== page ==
Global News Journal

Beyond the World news headlines

Getting used to democracy in Iraq


By Waleed Ibrahim
Before making a recent speech, Iraqi Prime Minister Nuri al-Maliki said the following: “I was given a specific time in which to talk, so I have to be brief. I was informed that there are other people speaking after me.”

I was shocked. Did I just hear an Iraqi leader sound and act as if he were
an ordinary citizen who had to make way for others? Maybe he was joking, but he looked serious. Could this really be an Iraqi leader who wasn’t going to pontificate on and on to his heart’s content?

During the reign of the former president Saddam Hussein, who was deposed by the U.S.-led invasion in 2003, no one even dared to look at their watch while he was speaking. Saddam’s speeches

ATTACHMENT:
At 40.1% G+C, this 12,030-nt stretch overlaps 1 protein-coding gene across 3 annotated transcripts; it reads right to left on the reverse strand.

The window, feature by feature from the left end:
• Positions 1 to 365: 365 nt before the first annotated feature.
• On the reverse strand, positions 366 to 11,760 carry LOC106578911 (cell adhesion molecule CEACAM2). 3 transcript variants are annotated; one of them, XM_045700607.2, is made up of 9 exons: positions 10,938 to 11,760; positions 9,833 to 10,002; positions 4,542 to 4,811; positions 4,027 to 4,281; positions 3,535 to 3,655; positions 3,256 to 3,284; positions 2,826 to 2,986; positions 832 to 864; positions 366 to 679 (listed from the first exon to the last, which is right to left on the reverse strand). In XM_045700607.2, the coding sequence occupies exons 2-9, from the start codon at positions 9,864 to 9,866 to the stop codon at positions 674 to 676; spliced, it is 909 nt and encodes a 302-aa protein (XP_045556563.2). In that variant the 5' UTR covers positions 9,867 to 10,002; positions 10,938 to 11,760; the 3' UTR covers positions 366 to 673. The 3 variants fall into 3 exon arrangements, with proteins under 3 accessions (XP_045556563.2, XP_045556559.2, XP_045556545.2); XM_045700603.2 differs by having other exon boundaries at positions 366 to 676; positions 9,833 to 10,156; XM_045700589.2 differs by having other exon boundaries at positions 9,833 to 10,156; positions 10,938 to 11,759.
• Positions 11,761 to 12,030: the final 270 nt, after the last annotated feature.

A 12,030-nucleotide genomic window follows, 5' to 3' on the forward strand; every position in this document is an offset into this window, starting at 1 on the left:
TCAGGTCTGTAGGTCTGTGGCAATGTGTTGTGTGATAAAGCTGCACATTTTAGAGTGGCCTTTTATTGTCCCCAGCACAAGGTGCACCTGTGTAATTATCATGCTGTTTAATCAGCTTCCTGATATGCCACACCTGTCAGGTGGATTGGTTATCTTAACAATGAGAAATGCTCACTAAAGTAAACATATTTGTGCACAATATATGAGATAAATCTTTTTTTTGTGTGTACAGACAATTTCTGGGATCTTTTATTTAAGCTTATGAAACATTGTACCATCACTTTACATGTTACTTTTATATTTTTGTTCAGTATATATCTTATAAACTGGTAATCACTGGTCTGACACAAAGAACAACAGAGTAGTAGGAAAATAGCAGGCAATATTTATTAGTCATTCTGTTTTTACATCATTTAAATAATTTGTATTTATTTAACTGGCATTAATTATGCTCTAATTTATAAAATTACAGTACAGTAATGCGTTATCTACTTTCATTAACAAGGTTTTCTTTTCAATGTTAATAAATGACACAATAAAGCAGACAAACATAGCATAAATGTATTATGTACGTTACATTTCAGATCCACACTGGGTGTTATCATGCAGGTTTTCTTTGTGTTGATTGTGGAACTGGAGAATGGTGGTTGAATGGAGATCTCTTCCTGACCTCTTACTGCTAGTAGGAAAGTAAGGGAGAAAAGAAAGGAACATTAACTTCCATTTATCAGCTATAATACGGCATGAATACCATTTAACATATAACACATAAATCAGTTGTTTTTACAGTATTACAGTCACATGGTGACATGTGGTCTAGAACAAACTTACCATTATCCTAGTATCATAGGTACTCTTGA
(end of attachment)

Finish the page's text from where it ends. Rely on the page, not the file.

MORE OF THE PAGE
lasted at least an hour. Sometimes he would speak for many.

In that speech he gave a short while ago, the prime minister of the post-invasion Iraq, Maliki, spoke about federalism and autonomy for the provinces. He said he believed authority should lie with the central government, not with local executives, but he told Iraqis it was up to them to decide. “I am stating my opinion as an Iraqi person, the decision is yours,” he said in the televised speech.